“I’m a teacher and I know things so believe me when I say: I don’t know the whole story here.”

These are the words I was advised to use by one of my best students, whom I will refer to as Mr. “Bismouth Finkelburger” to protect his privacy and–dare I say–dignity. I must admit, he was only trying to help, in response to my pitiful cries from the writing lab today during project period, when, unable to produce an apt first sentence for today’s ‘blog entry, [Mr. Finkelburger] stepped in to render his assistance. As those of you in 2nd period know, [Bismouth] is always right, and so I followed his advice–and look how far it has gotten me: All the way to the the 9th line of the blog where I can, without further ado, begin my description of today’s activities.

I decided to conduct today’s blog entry in the form of an interview with [Mr. Finkelburger]. This entry will be a throwback to the old days, before the SuperwebNet MegaHighway, when people used to have to read stuff instead of logging on and looking at E-lectronic communiques. Anyway, here’s how our discussion went:

“So, [Mr. Bismouth Finkelburger], could you describe what we did in class today and why?”

“Today we watched some kind of Shakespeare film thing. What was that on again? To be or not to be… Hey! What are you doing writing all of this? Oh my gosh. You’re makin’ me look like a jerk!”

“No, nobody will know who you are!”

“Yes they will. I’m the only [Bismouth Finkleburger] .”

“Oh, come on. You’re not the only [Bismouth Finkelburger].”

“Yes I am, I looked on the computer.”

“Okay, but who else is going to look on the computer? Nobody is going to think you’re a jerk for helping me write my blog.”

“Um. Okay. I just wish I knew what you were trying to get out of this. I don’t know what you mean–you just make me talk and write down everything I talk about?”

“Well, I’m hoping that you’ll say something about class today.”

“Oh. It was funny. Um. (sighing) The film we watched made me laugh. And then I laughed, and I got bored.”

“Did you find that it had anything to do with Shakespeare?”

“Um. Yes, it did. It was, uh, interesting–I wish I saw these things before. Look at these. These are interesting! (Selects a tri-color radiant fill background for a PowerPoint Slide with a 104-point font title: “Mario.”)

“So, do you have any recollection of the title of the movie or of the point of us watching it?”

“How do you spell “carpenter”? Is it with a k?”

“Well, uh, you can spell carpenter however you want to. With a “k” would be a little bit less traditional, but I suppose it all depends on who you’re going to be showing this PowerPoint slide. You know, maybe you’re going to be showing it to uptight librarians who will have a fit if they see it spelled with a “k,” but maybe if you’re going to show your slides to some cool guys who like that kind of stuff they’ll think you’re cool and ask you to join their club if they see that you like to spell it with a “k”?”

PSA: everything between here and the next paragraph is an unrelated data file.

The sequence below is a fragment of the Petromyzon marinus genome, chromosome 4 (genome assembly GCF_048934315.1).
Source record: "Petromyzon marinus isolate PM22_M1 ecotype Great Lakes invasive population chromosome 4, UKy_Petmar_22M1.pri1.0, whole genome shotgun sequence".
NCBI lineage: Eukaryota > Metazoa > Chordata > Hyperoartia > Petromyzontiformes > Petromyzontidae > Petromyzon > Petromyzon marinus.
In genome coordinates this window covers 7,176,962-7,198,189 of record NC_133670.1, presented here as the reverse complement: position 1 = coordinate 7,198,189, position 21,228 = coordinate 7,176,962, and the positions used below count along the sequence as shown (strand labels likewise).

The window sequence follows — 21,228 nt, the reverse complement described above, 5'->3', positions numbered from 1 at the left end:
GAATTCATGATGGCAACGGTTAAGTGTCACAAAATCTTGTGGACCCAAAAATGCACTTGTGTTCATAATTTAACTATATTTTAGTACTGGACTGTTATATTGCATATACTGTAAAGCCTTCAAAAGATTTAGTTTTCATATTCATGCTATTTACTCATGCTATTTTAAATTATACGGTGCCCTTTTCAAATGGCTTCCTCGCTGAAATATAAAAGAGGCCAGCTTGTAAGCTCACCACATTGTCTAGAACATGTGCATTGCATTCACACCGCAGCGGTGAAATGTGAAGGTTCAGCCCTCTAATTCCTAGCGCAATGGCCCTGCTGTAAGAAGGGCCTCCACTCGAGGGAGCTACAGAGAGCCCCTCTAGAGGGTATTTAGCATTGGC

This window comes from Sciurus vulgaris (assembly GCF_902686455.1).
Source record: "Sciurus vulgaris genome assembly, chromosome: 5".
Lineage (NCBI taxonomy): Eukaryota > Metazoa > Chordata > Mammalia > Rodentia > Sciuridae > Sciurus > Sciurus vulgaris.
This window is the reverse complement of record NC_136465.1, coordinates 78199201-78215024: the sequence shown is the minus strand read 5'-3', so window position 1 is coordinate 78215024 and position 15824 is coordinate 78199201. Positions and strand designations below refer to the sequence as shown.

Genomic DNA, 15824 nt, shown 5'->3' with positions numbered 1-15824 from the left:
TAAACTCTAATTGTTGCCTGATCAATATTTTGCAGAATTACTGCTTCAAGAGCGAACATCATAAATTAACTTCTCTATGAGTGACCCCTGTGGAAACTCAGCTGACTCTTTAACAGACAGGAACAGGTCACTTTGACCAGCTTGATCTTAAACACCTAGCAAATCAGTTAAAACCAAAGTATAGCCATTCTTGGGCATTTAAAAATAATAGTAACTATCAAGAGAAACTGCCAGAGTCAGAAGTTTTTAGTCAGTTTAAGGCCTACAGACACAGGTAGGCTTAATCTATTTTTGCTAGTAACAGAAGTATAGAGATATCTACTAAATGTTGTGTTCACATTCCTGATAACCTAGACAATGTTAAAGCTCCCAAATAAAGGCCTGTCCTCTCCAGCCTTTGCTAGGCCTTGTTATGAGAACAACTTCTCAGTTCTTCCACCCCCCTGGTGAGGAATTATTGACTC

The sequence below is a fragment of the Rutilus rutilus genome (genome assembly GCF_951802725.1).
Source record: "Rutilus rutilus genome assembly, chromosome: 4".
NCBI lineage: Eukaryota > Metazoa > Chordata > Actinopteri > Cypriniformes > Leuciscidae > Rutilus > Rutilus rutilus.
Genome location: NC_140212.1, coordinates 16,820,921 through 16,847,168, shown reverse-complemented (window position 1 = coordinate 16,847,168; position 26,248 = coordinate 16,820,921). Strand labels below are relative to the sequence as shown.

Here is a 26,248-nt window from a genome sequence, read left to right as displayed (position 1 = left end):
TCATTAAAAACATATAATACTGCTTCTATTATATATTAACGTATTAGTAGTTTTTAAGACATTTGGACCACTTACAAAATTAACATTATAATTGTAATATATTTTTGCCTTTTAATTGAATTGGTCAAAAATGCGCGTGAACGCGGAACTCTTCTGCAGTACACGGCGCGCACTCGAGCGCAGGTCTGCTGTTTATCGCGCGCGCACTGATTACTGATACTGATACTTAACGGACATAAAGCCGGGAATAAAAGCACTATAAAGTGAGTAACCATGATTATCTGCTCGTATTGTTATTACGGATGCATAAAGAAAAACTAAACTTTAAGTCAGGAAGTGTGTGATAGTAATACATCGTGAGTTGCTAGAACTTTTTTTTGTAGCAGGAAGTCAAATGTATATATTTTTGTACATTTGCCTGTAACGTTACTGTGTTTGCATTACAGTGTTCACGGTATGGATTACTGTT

“Are people really gonna read all this…? Interesting.”

“Yeah. Probably 5 or 10 people. You can say whatever you want…”

“Can I swear?”

“No. I’ll censor it. It seems like that’s always your first question, like you don’t get your swearing out enough. Don’t you have a swearing place?”

(long silence)

“What was the question?”

“Well, how come every time I say you can write about or say whatever you want, you always ask if you can swear?”

(He spell checks the word “polina” on a slide with biographical details about Mario.)

“Well? How come?”

“Because I want to make sure it’s spelled correctly.”

(Dani interrupts):”Matt, what are you doing? I hear you saying words and things but it doesn’t make any sense…”

“I’m writing my blog. You know, where I describe the day’s activities and stuff. But it’s not working out too well…. So, [Bismouth Finkelburger], please tell me you have some idea why we watched this film today in class.”

“Why WE watched it? Or… You put… Oh. I get it (reading what I’ve just written). We watched it because it is funny and because it learned me.”

“Wait–did I say ‘learned me’ or did you?”

“I said it.”

“Are you sure, because I thought I said it when I was restating my question and now you’re just saying you said it because you think it’s funny.”

(long silence)

“Can you send me those PowerPoint slides you’re making so I can attach them to this post?”

“Um, I guess.”

“Well, I’m just going to go ahead and describe what we did and why, and if you want to know you can look it up, or you can listen to me say it as I write it. The play is called “The Complete Works of William Shakespeare, Abridged,” and we watched it because we’re learning about “adaptation” and thinking about ways we could adapt Shakespeare to make other kids like it and understand the deep ideas he’s playing with in a whole new way. Did you get all that? [Bismouth Finkelburger]?”


Jessica, entering: “Is there anything I need to make up in your class?”

“Probably. I’m going to stop writing my blog now. I wish that I could have found a way to tell all the nice people out there how we talked about “adaptation” and thought about all the useful ways to use adaptations of Shakespeare in film projects the students may work on in the future, and all of that kind of stuff, but I guess this dumb conversation will have to do for now.”

“Are you still talking?”


Downloads: Bismouth Finkelburger’s PowerPoint presentation


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